Daily Speculations

The Web Site of Victor Niederhoffer & Laurel Kenner

Dedicated to the scientific method, free markets, deflating ballyhoo, creating value, and laughter;  a forum for us to use our meager abilities to make the world of specinvestments a better place.



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The Spread of Information, or Why a False Meme Spreads Faster, by Steve B.

Whether it is in a social setting or an investment counsel, false information generally has the ability to spread further and faster than more accurate and truthful information. Why would partial truths have such ability in a world where people pride themselves on finding the truth? Could this help explain why investment boards are more receptive of investment projections longer than 6 months than those for only the next month? Is it possible this could also help explain the exponential growth of the hedge fund business?

The spread of information is a function of simplicity; the more complex the less likely others are prepared to accept the facts. In the modern world information in the media is typically written at the grade school level who else reads some of those publications. The simpler the message the swifter and deeper will be its penetration into the public or investing community. Why are people paying extra-ordinary fees to hedge funds when there is no evidence these people are any more intelligent than the general investment community at large. Let s explore this into more detail.

The notion that a false meme or belief spreads swiftly in the population is evident in all facets of the investment community. What is the best way to get your idea across to the general public? We need to start with a basic concept and keep it basic. Such ideas are the use of head and shoulder patterns; everyone can remember this basic technical trading pattern. Amongst the folks who consider themselves better informed there are false beliefs such as PE ratio s, dividend price ratio s, yields, earnings price ratio, payout ratios, book market values, interest rates, GDP and inflation rates. In our opinion most valuable information is not well known as the mass dissemination of information reduces it eventual effectiveness.

The common cold best at spreading due to its simplicity even though being simple it is still incurable.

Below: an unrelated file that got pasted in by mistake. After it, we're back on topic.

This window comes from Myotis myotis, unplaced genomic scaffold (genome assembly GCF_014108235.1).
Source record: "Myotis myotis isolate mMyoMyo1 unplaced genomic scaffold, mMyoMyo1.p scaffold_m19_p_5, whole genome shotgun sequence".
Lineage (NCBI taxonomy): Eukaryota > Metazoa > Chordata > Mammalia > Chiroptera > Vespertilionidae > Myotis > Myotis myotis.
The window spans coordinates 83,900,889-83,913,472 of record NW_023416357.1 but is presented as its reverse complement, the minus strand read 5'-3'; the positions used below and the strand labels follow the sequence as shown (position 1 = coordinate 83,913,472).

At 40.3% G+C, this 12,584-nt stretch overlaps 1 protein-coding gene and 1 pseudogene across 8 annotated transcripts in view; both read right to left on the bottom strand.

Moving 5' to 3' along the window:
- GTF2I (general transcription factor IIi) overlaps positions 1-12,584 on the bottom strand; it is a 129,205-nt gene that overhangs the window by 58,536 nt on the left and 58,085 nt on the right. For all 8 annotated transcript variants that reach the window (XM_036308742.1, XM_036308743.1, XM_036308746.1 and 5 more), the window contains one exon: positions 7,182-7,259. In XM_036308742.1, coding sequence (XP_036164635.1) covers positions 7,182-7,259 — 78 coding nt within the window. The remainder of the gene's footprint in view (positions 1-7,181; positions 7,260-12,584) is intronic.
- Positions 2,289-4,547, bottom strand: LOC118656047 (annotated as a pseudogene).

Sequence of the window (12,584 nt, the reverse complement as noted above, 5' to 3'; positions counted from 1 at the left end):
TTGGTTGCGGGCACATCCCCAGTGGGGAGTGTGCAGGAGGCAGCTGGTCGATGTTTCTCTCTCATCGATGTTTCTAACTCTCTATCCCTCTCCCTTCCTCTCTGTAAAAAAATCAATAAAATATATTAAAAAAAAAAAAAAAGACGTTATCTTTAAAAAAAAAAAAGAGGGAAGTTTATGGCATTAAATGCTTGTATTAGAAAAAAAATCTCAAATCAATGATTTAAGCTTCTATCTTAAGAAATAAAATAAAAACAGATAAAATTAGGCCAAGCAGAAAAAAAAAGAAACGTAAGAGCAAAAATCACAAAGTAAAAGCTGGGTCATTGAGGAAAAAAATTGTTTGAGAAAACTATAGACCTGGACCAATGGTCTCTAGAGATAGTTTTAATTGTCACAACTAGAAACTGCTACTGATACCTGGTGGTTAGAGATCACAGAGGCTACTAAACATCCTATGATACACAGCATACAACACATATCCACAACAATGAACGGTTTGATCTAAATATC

The purpose of the simplicity is due to the nature if the investment business. The only way to get people to invest with our firms is to present our information in an easy to understand format or alternately present information that customers could envision using themselves. Nobody wants to think too hard. More importantly being able to use the information ourselves gives us the feeling of empowerment over our universe and gives us the ability to impress friends and colleagues with our new found knowledge. If the information was complex it would be difficult to digest and even more difficult to pass along to others. This explains why many theories are only known to a few with the intellectual or specialty knowledge, most others would just be plain bored, confused and uninterested as they will not be able to apply the knowledge to create wealth.

Even complex strategies may have little if any statistical forecasting ability. Some would have you believe complexity equals greater profits.

How is one to differentiate between this misinformation and the truth? This fine line need not necessarily be black and white. In the grey matter there is valuable information as the information is being transferred from individual to individual it is creating a demand for securities that can carry markets in the short term. Some may refer to this as the momentum effect or the self-fulfilling prophecy such as when a head and shoulders pattern causes a sharp drop in security prices. Regardless, if we are aware of how the other players we can position our investment strategy accordingly.

Dispersion of market information can in this new view can be better understood than being considered random. Our ideas raise interesting questions about the views that most players have about the market and how these views impact their trading and asset allocation practices. In practice you may notice technical patterns using the head and shoulders pattern causing short periods of panic after which the market will presume more normal activity. Economic data may cause some fundamental players to re-allocate assets to areas they believe will benefit from coming changes in the economy. Both the technical and fundamental ideas that spread beyond the initial crowd may escalate into a feedback (momentum) pattern that will create longer-term changes in security prices.